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Different Size Families
Advantages and disadvantages for dogs

When my husband and I lived 1300 miles apart for four years, our dog was with me. Yes, our dog adored my husband and was always ecstatic to see him, but day to day, year after year, it was usually just Bugsy and me in our Wisconsin farmhouse. We had a wonderful relationship. There is a special closeness that develops from spending so much time together and being the main social presence in each other’s home life. Bugsy did a lot to fill the void of being in a long distance marriage, and he benefitted by receiving a huge amount of attention from me.

On the down side, I worried that he only had me to take care of him. If something happened to me like a car accident, what would happen to him? I always left my toilet seats up and had multiple water bowls out just in case an emergency kept me away from home. I also had contingency plans with neighbors and friends to check on him if they noticed I was not home when I should have been.

I know a man who lived alone with his dog when he was doing biological research in northern Canada, and their relationship was far more intense. They were literally each other’s only company for months at a time, and the dog once saved his life by fighting off a bear. As a result, the dog became closer to him than anyone. In fact, years later when his new girlfriend tactfully mentioned that the dog was keeping her awake at night by nearly pushing her off the bed, he was less than sympathetic. He told her that only once she had lived alone with him in a cabin for years and had saved his life, she would have priority over the dog, and not until. That relationship eventually ended, and he went back to living with the true love of his life—the dog.

As fulfilling as intense relationships between one person and one dog are, there are advantages to a dog of living with more humans. In larger families, schedules often stagger a bit which means that the dog is not left home alone for a full workday. There are many people to walk the dog and play fetch, tug or any other game. Dogs in larger families may be groomed or pet more, and have the benefits of different personalities and preferences. Maybe one kid loves to groom the dog, while another never tires of fetch. Perhaps one adult takes the dog for long runs for exercise while the other adult prefers leisurely walks that allow for plenty of time for sniffing all those interesting spots on the grass and mailboxes. Dogs in big families may have more opportunities for interaction because somebody is usually available at any given time.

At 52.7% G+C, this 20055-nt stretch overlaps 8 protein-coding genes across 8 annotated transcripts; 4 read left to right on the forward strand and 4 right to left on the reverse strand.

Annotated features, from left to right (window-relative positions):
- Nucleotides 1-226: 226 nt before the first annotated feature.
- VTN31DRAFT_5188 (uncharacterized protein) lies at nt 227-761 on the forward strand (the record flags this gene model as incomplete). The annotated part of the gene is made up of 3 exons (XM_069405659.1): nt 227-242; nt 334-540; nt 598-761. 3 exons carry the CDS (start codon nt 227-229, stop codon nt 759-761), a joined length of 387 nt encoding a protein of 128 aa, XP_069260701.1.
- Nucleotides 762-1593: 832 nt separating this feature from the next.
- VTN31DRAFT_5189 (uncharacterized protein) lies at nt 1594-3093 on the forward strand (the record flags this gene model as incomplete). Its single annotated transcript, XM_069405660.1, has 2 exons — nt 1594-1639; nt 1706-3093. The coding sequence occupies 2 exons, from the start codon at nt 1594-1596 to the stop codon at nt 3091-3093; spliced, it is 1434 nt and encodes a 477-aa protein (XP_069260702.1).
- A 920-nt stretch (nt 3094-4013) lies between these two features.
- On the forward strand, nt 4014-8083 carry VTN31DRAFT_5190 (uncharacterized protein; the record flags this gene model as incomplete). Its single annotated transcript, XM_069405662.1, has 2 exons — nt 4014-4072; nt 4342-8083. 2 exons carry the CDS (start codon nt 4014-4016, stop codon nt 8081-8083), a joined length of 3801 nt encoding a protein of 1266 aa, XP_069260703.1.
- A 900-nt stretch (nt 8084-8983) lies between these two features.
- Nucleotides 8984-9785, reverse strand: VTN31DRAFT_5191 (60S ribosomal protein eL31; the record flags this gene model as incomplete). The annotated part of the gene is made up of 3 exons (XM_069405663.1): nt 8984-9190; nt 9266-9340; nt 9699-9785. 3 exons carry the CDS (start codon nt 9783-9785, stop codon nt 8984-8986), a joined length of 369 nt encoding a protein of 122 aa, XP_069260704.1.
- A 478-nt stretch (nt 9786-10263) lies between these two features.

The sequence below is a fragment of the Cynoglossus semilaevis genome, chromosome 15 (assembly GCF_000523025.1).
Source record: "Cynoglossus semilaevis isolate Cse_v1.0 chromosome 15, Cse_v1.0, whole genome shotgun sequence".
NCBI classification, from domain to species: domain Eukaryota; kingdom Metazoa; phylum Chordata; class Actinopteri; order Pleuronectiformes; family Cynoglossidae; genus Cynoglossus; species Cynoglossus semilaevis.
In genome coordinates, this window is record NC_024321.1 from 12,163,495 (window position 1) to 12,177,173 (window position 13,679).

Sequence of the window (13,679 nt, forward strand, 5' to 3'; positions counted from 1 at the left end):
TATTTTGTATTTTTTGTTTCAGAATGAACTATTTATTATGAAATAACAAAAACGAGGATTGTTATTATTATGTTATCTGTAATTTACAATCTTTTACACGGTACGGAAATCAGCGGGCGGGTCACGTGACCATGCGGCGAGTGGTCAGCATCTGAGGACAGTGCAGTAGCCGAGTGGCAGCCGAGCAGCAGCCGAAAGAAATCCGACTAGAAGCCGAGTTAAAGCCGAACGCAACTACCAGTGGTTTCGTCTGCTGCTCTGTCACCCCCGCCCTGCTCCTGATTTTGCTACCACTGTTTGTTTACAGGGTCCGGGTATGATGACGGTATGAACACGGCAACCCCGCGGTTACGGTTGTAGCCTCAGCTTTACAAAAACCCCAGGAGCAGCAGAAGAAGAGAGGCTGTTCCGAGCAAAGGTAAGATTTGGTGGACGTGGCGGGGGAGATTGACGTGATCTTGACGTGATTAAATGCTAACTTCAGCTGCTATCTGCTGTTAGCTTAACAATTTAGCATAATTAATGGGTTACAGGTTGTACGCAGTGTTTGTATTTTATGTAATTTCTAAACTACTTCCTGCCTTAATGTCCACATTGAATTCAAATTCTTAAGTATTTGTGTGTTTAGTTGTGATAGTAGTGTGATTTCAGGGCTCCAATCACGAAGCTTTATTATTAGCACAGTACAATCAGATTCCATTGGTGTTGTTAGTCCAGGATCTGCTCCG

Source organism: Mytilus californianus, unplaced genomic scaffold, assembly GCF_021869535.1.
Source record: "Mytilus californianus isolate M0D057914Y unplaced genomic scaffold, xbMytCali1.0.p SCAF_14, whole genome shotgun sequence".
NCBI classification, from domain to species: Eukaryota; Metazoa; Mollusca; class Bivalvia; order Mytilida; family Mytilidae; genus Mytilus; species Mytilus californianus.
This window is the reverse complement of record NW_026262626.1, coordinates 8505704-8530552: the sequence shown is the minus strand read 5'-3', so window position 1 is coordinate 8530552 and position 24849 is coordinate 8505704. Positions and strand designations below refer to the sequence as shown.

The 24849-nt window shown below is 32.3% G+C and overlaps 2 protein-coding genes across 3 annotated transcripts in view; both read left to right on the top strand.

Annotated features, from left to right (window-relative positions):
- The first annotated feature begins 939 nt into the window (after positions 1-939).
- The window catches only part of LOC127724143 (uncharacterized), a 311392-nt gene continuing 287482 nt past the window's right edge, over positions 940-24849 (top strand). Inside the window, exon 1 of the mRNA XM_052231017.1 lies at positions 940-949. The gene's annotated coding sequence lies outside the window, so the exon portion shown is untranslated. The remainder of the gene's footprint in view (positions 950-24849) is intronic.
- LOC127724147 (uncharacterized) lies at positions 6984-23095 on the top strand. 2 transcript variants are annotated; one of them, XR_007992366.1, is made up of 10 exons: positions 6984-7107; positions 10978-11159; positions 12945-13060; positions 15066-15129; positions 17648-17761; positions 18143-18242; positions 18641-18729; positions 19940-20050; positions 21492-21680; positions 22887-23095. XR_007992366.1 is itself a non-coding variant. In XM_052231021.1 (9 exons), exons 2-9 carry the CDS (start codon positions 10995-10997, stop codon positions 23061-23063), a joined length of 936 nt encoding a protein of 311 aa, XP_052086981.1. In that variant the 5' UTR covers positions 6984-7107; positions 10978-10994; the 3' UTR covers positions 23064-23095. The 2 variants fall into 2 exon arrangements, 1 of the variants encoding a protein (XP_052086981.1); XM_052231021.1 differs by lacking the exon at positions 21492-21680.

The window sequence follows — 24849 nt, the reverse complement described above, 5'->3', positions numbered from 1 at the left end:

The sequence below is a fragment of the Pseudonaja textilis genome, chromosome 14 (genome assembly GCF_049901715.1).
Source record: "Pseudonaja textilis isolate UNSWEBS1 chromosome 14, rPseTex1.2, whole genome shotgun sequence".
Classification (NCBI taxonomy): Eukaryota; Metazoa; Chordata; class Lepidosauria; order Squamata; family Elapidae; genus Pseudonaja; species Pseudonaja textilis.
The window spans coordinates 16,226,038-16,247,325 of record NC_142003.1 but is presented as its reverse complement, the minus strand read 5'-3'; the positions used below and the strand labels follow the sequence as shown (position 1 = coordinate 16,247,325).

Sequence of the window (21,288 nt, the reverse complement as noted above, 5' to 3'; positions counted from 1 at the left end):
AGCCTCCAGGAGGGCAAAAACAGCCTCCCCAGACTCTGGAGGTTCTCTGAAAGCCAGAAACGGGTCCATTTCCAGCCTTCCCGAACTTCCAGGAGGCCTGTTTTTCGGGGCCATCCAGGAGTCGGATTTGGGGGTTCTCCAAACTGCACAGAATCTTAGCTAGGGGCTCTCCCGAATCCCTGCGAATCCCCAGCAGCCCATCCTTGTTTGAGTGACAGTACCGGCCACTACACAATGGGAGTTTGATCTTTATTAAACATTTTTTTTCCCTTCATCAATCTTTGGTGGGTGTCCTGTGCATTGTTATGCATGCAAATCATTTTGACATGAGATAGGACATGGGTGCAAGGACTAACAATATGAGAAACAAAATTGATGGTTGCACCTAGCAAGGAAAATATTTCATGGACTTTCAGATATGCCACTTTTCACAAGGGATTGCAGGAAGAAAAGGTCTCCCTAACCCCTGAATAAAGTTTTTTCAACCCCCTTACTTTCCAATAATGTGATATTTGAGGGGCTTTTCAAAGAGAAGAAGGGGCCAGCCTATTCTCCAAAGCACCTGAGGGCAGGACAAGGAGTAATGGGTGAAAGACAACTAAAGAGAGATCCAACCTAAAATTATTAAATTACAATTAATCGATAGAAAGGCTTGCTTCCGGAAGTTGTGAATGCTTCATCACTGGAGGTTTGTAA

Of course, in large families, dogs may slip through the cracks because everyone is sure that someone else already walked the dog or played with him. Sometimes family members can be so busy with each other that there is not enough purposeful attention given to the dog. And though many dogs love it, the chaos and high volume of life with a big family can be overwhelming to some dogs.

I say that if the dog is loved and cared for, the size of the family is not the key issue. Still, there are advantages and disadvantages of different size families, and those can vary for individual dogs. What are your experience with dogs and families of various sizes?

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Karen B. London, PhD, is a Certified Applied Animal Behaviorist and Certified Professional Dog Trainer whose clinical work over the last 17 years has focused on the evaluation and treatment of serious behavioral problems in dogs, especially aggression. Karen has been writing the behavior column for The Bark since 2012 and wrote The Bark’s training column and various other articles for eight years before that. She is an adjunct professor in the Department of Biological Sciences at Northern Arizona University, and teaches a tropical field biology course in Costa Rica. Karen writes an animal column, The London Zoo, which appear in The Arizona Daily Sun and is the author of five books on canine training and behavior. She is working on her next book, which she expects to be published in 2017.

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